When I was the mother of five little boys under age 10, babysitters were of utmost importance—along with food, water, and fresh air. Yet, in the anticipation of time away from daily demands, I never gave much thought to ways I could make the babysitting experience more enjoyable for my substitutes. Of course, there were the obvious things such as explaining our routines, showing where things were kept, having food in the house, leaving a contact number, etc., but today I see there are things that make a difference in making the babysitter feel successful.
I know, because now… I AM THE BABYSITTER.
I’m now the GRANDMOTHER to eleven lovely, lively children under age 12.
Don’t misunderstand: I love it!
But now I do look at things from a new perspective. I see the world through sitters’ eyes and I’ve started to take notice of some things parents can do to make the experiences more enjoyable for the sitter. For example:
- Transfer authority. Teach a child to respect the authority figure when the parents aren’t present. Once, one of our precocious little granddaughters was not being her usual cooperative self when she was left with a sitter. When asked why she was being so difficult she replied, “Well, you know I’m pretending that I’M in charge!” Having a clear understanding of who’s the boss makes the sitter’s job easier. The children need to understand they obey the sitter just as they do the parents (this is assuming they DO obey the parents☺).
- Have a checklist for good behavior. This worked well for us when we kept three of our grandchildren one weekend. Their parents provided for each child a list of expected behavior to be “checked off” by Pops and me. The points listed were age-appropriate for each child. The list included things such as helping set the table, taking a bath, picking up toys, being kind to each other, being helpful, being obedient, not whining, etc. Each child was diligent to fill the boxes with checks and repeatedly asked if I was going to show their mama and daddy. This took the parents’ expectations a step further than just the “Be good for Lollie and Pops!” phrase as they left. It gave definition to what “being good” looked like and the checklist was a measurable show of success. (I discovered one child erasing some of the checks on her sibling’s list because, in her opinion, that child didn’t deserve it—but that’s another topic!)
- Invite the babysitter for honest feedback. Allow the babysitter to be honest with you regarding your child’s behavior. Sometimes, in the defense of our own egos, we moms prefer denial rather than face negative or uncooperative characteristics in our children. Once when I had three small boys under five, a friend looked at me and made a cryptic observation: “Your kids aren’t minding you.” It made me mad, oh yeah, because I was embarrassed and frustrated. But it also motivated me to do something about it. Let’s be honest, our children don’t come into this world perfect (quite the opposite). We need teamwork, and sometimes a non-family member with our child’s best interest in mind can be a helpful asset. Rearing children is a work in process.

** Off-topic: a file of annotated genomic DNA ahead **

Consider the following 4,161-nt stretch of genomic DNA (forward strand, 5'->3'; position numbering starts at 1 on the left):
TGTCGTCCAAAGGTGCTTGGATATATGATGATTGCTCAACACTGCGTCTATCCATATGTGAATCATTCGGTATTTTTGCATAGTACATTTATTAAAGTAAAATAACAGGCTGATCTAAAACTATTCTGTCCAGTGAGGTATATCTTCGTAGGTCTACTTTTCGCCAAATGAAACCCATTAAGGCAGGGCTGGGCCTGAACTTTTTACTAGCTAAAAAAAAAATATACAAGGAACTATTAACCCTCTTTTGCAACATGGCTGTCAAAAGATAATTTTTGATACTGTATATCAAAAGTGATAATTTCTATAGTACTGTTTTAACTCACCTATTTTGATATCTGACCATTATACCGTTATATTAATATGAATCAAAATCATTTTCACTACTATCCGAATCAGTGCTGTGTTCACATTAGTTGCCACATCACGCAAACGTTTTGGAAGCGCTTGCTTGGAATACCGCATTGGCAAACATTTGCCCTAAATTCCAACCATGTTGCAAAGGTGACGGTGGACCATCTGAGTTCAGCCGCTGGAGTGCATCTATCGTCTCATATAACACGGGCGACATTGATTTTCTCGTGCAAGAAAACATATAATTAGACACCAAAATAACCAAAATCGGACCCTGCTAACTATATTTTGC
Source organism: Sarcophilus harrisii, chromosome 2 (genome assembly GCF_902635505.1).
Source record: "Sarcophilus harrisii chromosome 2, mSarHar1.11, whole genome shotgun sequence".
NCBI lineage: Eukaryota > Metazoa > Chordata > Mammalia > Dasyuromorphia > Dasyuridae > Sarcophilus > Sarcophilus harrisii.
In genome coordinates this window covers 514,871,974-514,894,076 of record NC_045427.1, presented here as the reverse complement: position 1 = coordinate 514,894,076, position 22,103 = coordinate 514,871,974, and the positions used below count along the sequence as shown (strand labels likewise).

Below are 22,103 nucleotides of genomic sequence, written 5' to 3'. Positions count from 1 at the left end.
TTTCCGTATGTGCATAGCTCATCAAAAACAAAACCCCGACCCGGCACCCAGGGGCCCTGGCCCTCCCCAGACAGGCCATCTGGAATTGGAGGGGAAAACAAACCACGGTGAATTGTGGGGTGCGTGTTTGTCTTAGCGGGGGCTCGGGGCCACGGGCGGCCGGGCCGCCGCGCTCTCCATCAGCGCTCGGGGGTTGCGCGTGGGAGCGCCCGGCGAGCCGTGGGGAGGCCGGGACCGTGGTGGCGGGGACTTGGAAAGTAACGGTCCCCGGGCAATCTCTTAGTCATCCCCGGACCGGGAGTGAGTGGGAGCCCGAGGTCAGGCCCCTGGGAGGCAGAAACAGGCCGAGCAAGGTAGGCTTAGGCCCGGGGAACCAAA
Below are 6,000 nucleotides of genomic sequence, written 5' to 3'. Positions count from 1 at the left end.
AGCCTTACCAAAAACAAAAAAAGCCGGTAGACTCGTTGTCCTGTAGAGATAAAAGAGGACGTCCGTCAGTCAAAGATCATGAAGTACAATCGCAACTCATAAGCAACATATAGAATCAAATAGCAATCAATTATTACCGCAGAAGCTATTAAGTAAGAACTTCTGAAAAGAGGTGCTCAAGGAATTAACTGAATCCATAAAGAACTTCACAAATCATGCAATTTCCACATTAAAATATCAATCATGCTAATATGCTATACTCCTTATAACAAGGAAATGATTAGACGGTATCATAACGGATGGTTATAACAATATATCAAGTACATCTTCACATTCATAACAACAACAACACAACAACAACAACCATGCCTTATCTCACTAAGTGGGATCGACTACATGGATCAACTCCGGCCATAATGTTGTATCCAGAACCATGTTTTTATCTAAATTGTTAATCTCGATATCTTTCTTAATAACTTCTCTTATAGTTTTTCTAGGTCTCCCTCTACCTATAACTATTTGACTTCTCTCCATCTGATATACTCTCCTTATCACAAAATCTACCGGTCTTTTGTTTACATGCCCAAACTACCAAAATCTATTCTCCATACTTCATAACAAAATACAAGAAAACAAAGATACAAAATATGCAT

- Establish house rules. Explicitly communicate the amount of screen time a child is allowed. This has become a matter of importance in the culture we now live in. No doubt parents’ opinions vary, but it’s also no doubt that children’s curiosity has no boundaries. In our own home, when I am the babysitter, the parents and I have reached an agreement, to wit, no screen time unless authorized by Lollie and Pops. And if there is an argument, the screen devices are left at home the next time. My theory is that I want our grandchildren to come to see us, not come stare at the latest technology. (But one caveat: when the parents leave town and we’re babysitting their five children at their home, the iPads hid under their dad’s underwear have to be turned off so the alarm doesn’t go off in the middle of the night!)
- Keep everyone fed…well. Have good quality food for meals and snacks—for the sitters (I’m kidding!), but seriously, good protein food makes the challenge of rearing children a million times easier (more or less). In my own journey of motherhood, I learned that a snack of cheese or nuts, boiled eggs, or beef jerky could tame many childhood tempers—as well as my own!
- Reassure your child before you go. Audrey Penn, the author of the book, The Kissing Hand, describes a mother who provided a “kiss” for her anxious child to hold on to until she returned. You can do this by letting the child keep something of yours while you’re gone, some special item they’re responsible for in your absence. Or it might be to manage a task, such as putting an ice cube in the orchid to keep it alive (you might need to specify not to pick it). One of my granddaughters volunteered to keep my diamond earrings until I came back to see her; she’s a little too smart for her age.
- Give yourself permission to leave your child. When you, as a busy mom, have done all you know to be a good mother, cut yourself some slack. You need rest and recovery in order to do your job well. Secure a capable, qualified sitter you feel comfortable with and RELAX. Children react to our leaving them in various ways for different reasons (again, another topic for another day). Our boys demonstrated all extremes. One of them hung onto the door handle of the car, begging us not to leave him (we were going to CHURCH, for heaven’s sake!), while another one told me they didn’t need a babysitter; they needed a mansitter!
In the end, all parents need a little time away in order to make the most of their time together with their children. So…trust your sitter, set them up for success, and go enjoy your time!
A note about the author:
Careen Strange is